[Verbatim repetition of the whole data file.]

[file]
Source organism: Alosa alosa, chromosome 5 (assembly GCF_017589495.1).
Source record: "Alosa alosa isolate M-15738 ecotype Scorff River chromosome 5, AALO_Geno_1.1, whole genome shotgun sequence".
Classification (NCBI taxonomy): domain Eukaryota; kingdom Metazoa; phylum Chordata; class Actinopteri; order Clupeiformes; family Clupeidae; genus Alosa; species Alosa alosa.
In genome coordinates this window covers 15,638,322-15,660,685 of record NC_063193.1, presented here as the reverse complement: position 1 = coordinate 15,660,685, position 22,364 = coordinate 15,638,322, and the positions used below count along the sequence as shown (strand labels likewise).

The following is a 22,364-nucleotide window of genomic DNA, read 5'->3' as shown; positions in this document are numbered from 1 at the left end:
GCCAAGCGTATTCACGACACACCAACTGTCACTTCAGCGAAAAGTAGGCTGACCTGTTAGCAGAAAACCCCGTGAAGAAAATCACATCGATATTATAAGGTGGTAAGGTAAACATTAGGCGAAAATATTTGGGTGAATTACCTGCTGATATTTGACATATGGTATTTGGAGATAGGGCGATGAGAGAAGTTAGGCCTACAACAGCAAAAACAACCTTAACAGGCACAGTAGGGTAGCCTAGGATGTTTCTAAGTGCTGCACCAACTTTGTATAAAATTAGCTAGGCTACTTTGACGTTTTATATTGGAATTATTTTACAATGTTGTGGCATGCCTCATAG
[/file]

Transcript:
Source organism: Alosa alosa, chromosome 5 (assembly GCF_017589495.1).
Source record: "Alosa alosa isolate M-15738 ecotype Scorff River chromosome 5, AALO_Geno_1.1, whole genome shotgun sequence".
Classification (NCBI taxonomy): domain Eukaryota; kingdom Metazoa; phylum Chordata; class Actinopteri; order Clupeiformes; family Clupeidae; genus Alosa; species Alosa alosa.
In genome coordinates this window covers 15,638,322-15,660,685 of record NC_063193.1, presented here as the reverse complement: position 1 = coordinate 15,660,685, position 22,364 = coordinate 15,638,322, and the positions used below count along the sequence as shown (strand labels likewise).

The following is a 22,364-nucleotide window of genomic DNA, read 5'->3' as shown; positions in this document are numbered from 1 at the left end:
GCCAAGCGTATTCACGACACACCAACTGTCACTTCAGCGAAAAGTAGGCTGACCTGTTAGCAGAAAACCCCGTGAAGAAAATCACATCGATATTATAAGGTGGTAAGGTAAACATTAGGCGAAAATATTTGGGTGAATTACCTGCTGATATTTGACATATGGTATTTGGAGATAGGGCGATGAGAGAAGTTAGGCCTACAACAGCAAAAACAACCTTAACAGGCACAGTAGGGTAGCCTAGGATGTTTCTAAGTGCTGCACCAACTTTGTATAAAATTAGCTAGGCTACTTTGACGTTTTATATTGGAATTATTTTACAATGTTGTGGCATGCCTCATAG